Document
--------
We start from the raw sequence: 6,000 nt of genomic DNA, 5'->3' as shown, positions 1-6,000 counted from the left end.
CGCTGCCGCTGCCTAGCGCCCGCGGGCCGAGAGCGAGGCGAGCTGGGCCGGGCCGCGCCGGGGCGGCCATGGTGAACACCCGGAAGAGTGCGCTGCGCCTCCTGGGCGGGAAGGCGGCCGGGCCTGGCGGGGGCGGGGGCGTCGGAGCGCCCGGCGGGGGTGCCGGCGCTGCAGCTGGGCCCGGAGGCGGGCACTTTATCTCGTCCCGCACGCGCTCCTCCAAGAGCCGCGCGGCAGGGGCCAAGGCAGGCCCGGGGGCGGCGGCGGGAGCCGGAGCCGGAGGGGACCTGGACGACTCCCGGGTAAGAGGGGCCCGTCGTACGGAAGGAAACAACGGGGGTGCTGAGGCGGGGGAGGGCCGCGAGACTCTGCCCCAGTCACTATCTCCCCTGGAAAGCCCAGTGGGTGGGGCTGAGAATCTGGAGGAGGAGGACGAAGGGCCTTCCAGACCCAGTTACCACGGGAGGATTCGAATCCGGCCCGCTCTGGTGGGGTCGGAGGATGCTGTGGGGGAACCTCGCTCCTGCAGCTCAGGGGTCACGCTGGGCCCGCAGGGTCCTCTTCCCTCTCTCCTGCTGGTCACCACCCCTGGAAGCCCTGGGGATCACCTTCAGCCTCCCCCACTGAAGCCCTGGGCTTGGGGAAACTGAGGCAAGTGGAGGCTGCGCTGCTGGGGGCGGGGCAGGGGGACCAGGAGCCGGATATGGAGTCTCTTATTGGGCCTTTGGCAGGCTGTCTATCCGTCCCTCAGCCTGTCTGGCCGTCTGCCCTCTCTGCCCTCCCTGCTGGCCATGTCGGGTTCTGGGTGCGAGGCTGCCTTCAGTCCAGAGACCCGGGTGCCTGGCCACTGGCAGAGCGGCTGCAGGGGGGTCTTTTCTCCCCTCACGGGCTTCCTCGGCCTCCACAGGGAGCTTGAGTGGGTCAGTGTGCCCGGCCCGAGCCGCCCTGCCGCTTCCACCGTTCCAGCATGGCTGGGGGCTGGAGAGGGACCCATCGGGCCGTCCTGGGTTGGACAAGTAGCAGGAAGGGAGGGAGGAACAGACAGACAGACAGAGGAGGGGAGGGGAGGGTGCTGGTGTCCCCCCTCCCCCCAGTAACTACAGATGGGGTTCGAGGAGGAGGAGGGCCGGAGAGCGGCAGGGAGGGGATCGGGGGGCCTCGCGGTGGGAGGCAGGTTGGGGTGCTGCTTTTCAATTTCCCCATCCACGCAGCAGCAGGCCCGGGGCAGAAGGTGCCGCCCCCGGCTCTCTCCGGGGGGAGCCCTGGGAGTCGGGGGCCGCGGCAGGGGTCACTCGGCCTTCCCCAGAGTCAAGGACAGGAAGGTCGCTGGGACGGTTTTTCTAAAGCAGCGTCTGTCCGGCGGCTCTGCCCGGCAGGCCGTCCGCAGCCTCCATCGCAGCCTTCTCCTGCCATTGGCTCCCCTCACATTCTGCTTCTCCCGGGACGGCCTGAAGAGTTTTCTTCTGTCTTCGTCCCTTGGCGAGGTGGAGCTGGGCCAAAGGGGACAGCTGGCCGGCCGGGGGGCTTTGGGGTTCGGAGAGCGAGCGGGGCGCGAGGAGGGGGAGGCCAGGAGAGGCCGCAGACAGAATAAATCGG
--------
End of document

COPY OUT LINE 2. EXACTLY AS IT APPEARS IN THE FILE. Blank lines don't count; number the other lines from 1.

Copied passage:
CGCTGCCGCTGCCTAGCGCCCGCGGGCCGAGAGCGAGGCGAGCTGGGCCGGGCCGCGCCGGGGCGGCCATGGTGAACACCCGGAAGAGTGCGCTGCGCCTCCTGGGCGGGAAGGCGGCCGGGCCTGGCGGGGGCGGGGGCGTCGGAGCGCCCGGCGGGGGTGCCGGCGCTGCAGCTGGGCCCGGAGGCGGGCACTTTATCTCGTCCCGCACGCGCTCCTCCAAGAGCCGCGCGGCAGGGGCCAAGGCAGGCCCGGGGGCGGCGGCGGGAGCCGGAGCCGGAGGGGACCTGGACGACTCCCGGGTAAGAGGGGCCCGTCGTACGGAAGGAAACAACGGGGGTGCTGAGGCGGGGGAGGGCCGCGAGACTCTGCCCCAGTCACTATCTCCCCTGGAAAGCCCAGTGGGTGGGGCTGAGAATCTGGAGGAGGAGGACGAAGGGCCTTCCAGACCCAGTTACCACGGGAGGATTCGAATCCGGCCCGCTCTGGTGGGGTCGGAGGATGCTGTGGGGGAACCTCGCTCCTGCAGCTCAGGGGTCACGCTGGGCCCGCAGGGTCCTCTTCCCTCTCTCCTGCTGGTCACCACCCCTGGAAGCCCTGGGGATCACCTTCAGCCTCCCCCACTGAAGCCCTGGGCTTGGGGAAACTGAGGCAAGTGGAGGCTGCGCTGCTGGGGGCGGGGCAGGGGGACCAGGAGCCGGATATGGAGTCTCTTATTGGGCCTTTGGCAGGCTGTCTATCCGTCCCTCAGCCTGTCTGGCCGTCTGCCCTCTCTGCCCTCCCTGCTGGCCATGTCGGGTTCTGGGTGCGAGGCTGCCTTCAGTCCAGAGACCCGGGTGCCTGGCCACTGGCAGAGCGGCTGCAGGGGGGTCTTTTCTCCCCTCACGGGCTTCCTCGGCCTCCACAGGGAGCTTGAGTGGGTCAGTGTGCCCGGCCCGAGCCGCCCTGCCGCTTCCACCGTTCCAGCATGGCTGGGGGCTGGAGAGGGACCCATCGGGCCGTCCTGGGTTGGACAAGTAGCAGGAAGGGAGGGAGGAACAGACAGACAGACAGAGGAGGGGAGGGGAGGGTGCTGGTGTCCCCCCTCCCCCCAGTAACTACAGATGGGGTTCGAGGAGGAGGAGGGCCGGAGAGCGGCAGGGAGGGGATCGGGGGGCCTCGCGGTGGGAGGCAGGTTGGGGTGCTGCTTTTCAATTTCCCCATCCACGCAGCAGCAGGCCCGGGGCAGAAGGTGCCGCCCCCGGCTCTCTCCGGGGGGAGCCCTGGGAGTCGGGGGCCGCGGCAGGGGTCACTCGGCCTTCCCCAGAGTCAAGGACAGGAAGGTCGCTGGGACGGTTTTTCTAAAGCAGCGTCTGTCCGGCGGCTCTGCCCGGCAGGCCGTCCGCAGCCTCCATCGCAGCCTTCTCCTGCCATTGGCTCCCCTCACATTCTGCTTCTCCCGGGACGGCCTGAAGAGTTTTCTTCTGTCTTCGTCCCTTGGCGAGGTGGAGCTGGGCCAAAGGGGACAGCTGGCCGGCCGGGGGGCTTTGGGGTTCGGAGAGCGAGCGGGGCGCGAGGAGGGGGAGGCCAGGAGAGGCCGCAGACAGAATAAATCGG